This goes for how you describe characters, too. When you meet someone for the first time, you might notice bigger details or characteristics (he has a beard and wears glasses), then on subsequent meetings you pick up on smaller things (one ear is bigger than the other, he has a small scar over his lip).

When you're revising, look for how you describe settings and characters and make sure they fit where they appear in the story.

8. Confusing story lines

While re-reading your rough draft, you might realize that your character jumps from one location to the next, or gains essential information with no explanation. Perhaps in one scene she is trying to make a decision, and the next scene shows her in a completely different place facing a completely different decision. Although it's perfectly acceptable to be mysterious and not give your readers all the information, you need to leave your readers plot breadcrumbs to follow. They need to be able to follow the story from one point the next, or you risk frustrating your reader or losing their interest.

Look for any and all confusing places in your manuscript and find a way to help the reader follow your character. Leave those breadcrumbs!

9. Goal, Motivation, Conflict

For each scene in your book, I want you to write down three things: Your character's goal, motivation, and conflict.

Their goal is what they want at the opening of the scene. Their motivation is the reason or need behind their goal. The conflict is whatever stands in their way, or prevents them from achieving their goal.

Scenes without goal, motivation, and conflict often fall under "filler scenes and darlings." Before you delete those scenes, ask yourself if you can clarify the character's goal and motivation, or add conflict. You might be able to salvage a lackluster scene and give it purpose.

Bonus tip:

If you want to delve deeper into understanding goal, motivation, and conflict, check out GMC: GOAL, MOTIVATION, AND CONFLICT by Debra Dixon*.

What do you look for when you revise your manuscript? I'm sharing 10 weaknesses to look for when you start revising your novel. Take a look, and get your FREE download of my Novel Plot Test Worksheet >>>

Big thanks to my friend Caryn Caldwell for recommending this book (and lending me her copy). :)

10. Plot

The most important thing you can do when revising is make sure your plot is on point. (Unfamiliar with plotting your novel? Check out my favorite plotting resources for writers.)

I left this for last because it's a biggie.

First, ask yourself if you cover the major plot points:

  • Do I have an inciting incident?

  • Do I have a clear midpoint?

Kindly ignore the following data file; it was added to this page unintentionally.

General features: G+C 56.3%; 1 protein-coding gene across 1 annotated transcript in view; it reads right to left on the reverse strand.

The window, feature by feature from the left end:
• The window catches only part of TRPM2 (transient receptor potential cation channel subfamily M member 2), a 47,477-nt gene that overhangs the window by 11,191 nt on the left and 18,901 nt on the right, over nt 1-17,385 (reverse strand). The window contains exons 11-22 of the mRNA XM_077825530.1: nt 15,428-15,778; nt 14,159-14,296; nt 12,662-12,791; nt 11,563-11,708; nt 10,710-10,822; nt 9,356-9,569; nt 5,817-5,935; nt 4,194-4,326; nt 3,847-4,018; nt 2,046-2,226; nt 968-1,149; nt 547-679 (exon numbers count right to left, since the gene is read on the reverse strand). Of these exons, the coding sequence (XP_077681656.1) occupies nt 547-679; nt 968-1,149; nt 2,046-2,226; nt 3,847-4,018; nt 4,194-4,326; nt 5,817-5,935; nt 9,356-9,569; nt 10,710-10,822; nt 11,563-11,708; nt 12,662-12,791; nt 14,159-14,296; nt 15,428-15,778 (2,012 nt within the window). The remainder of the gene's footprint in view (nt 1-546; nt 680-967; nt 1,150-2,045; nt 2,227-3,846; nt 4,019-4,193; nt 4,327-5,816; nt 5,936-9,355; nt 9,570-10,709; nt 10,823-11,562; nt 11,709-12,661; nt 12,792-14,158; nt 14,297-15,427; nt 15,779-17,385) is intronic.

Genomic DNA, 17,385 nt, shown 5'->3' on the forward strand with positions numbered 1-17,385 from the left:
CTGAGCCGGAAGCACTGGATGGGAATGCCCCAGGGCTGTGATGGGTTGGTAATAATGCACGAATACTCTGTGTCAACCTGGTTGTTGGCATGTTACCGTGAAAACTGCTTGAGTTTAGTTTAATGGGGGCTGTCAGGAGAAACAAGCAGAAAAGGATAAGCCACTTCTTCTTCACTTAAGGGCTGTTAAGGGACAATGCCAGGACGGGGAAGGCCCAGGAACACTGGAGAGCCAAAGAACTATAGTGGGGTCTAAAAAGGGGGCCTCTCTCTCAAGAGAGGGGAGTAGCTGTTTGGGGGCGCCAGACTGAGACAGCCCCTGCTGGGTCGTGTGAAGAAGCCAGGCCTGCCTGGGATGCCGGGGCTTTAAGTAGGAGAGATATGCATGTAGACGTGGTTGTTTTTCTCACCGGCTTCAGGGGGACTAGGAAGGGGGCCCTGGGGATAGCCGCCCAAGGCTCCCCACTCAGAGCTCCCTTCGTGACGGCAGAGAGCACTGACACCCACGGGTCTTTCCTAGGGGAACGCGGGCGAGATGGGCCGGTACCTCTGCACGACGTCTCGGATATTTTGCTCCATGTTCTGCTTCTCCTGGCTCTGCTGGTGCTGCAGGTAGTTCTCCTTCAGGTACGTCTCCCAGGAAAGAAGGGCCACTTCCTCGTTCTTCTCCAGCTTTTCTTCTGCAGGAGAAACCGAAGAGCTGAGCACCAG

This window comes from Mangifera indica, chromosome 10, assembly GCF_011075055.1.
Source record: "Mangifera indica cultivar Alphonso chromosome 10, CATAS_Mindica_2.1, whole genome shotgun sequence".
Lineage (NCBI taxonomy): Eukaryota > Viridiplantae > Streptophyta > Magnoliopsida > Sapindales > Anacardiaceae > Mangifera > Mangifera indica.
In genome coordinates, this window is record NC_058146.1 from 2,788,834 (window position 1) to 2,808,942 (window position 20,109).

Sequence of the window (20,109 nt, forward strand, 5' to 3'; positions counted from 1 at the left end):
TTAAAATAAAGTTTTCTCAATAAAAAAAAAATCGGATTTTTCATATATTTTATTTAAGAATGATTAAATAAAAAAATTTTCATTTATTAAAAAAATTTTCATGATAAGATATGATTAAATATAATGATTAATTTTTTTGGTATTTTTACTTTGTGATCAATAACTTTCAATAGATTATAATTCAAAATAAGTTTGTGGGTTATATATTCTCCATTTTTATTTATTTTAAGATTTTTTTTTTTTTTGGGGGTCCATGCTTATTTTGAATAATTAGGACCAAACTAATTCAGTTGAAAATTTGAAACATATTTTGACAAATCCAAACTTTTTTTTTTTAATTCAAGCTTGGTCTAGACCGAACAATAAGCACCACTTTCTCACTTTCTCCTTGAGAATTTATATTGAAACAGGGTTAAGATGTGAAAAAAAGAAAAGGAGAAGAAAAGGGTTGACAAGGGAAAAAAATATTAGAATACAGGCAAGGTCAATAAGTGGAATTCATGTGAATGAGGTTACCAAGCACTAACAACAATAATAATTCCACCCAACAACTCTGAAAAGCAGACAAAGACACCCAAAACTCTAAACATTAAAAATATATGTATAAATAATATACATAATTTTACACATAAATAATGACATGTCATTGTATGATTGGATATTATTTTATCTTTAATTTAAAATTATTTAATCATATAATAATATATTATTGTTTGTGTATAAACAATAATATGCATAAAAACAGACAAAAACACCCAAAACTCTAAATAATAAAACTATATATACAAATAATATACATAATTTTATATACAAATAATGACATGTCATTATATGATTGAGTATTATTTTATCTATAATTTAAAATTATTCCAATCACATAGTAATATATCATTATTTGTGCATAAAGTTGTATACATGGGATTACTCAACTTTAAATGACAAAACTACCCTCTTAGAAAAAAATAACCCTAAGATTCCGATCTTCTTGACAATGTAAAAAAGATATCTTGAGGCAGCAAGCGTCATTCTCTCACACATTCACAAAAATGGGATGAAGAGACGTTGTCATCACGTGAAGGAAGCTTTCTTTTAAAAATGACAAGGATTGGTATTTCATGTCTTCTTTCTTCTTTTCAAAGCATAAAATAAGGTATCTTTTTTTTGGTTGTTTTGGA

• Does my main character experience a dark moment?

  • Do I have a climax?

  • Do I have a resolution?

Then, see where the major plot points occur in your novel. Although you don't have to have them right on the nose, you want them to be close.

  • Does my inciting incident happen in the first 25% of my novel?

  • Is my midpoint close to the halfway point of my novel?

  • Does the climax hit in the last quarter?

  • Is the resolution in the last chapter or pages?

Depending on your genre, you'll have different guidelines for the above. Make sure you read as many books (ideally popular or best-selling) in your genre as possible to get a feel for how other authors handle plotting.

In Middle Grade Fantasy, for example, I've noticed that authors get out QUICK after the climax. There are often only a few pages of resolution. Whereas in Adult Romance, many authors include a short epilogue showing the main characters living their HEA (Happily Ever After).

Do your homework to get a firm understanding of what your reader's expectations will be, and find out how (or if) you're meeting them during your revisions.

Pssst: You also might like the Novel Plot Test Worksheet I made. My email friends get to download it for FREE! Click the image below to sign up and I'll email you a copy today.

Want to make sure your novel idea passes the test? I created a Novel Plot Test worksheet to help you find out. Click through for your copy ----->


That's my list. It know it's lengthy, but it's helped guide me through a number of revisions. With each round, I learn more about revising, and my manuscripts get better.

I would love to hear from you in the comments: Do you share any of the weaknesses I listed above, or do you have others that you look for when revising?

P.S. If you found this post valuable, I would love it if you shared it with your audience! Use the tweet below to share it on Twitter.

I just read 10 Weaknesses to Look for When Revising Your Manuscript - what would you add to the list?

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Today we're talking about your writer or author website, and how to use it to achieve your goals. I'll share with you the basics you need to make a great first impression online, plus the most important thing every author should include on their website.

Today we're talking about your writer or author website, and how to use it to achieve your goals. I'll share with you the basics you need to make a great first impression online, plus the most important thing every author should include on their website >>>

This post includes affiliate links (marked with an asterisk). When you use the link to make a purchase, I make a small commission at no extra cost to you. I will only share affiliate links if I have used and recommend the product or service. If you have any questions, please contact me. Thanks for your support!

After I wrote my post "Should Writers Blog?" I received emails from writers who wanted to know: If I don't need a blog, then what do I need? Like, at a bare minimum?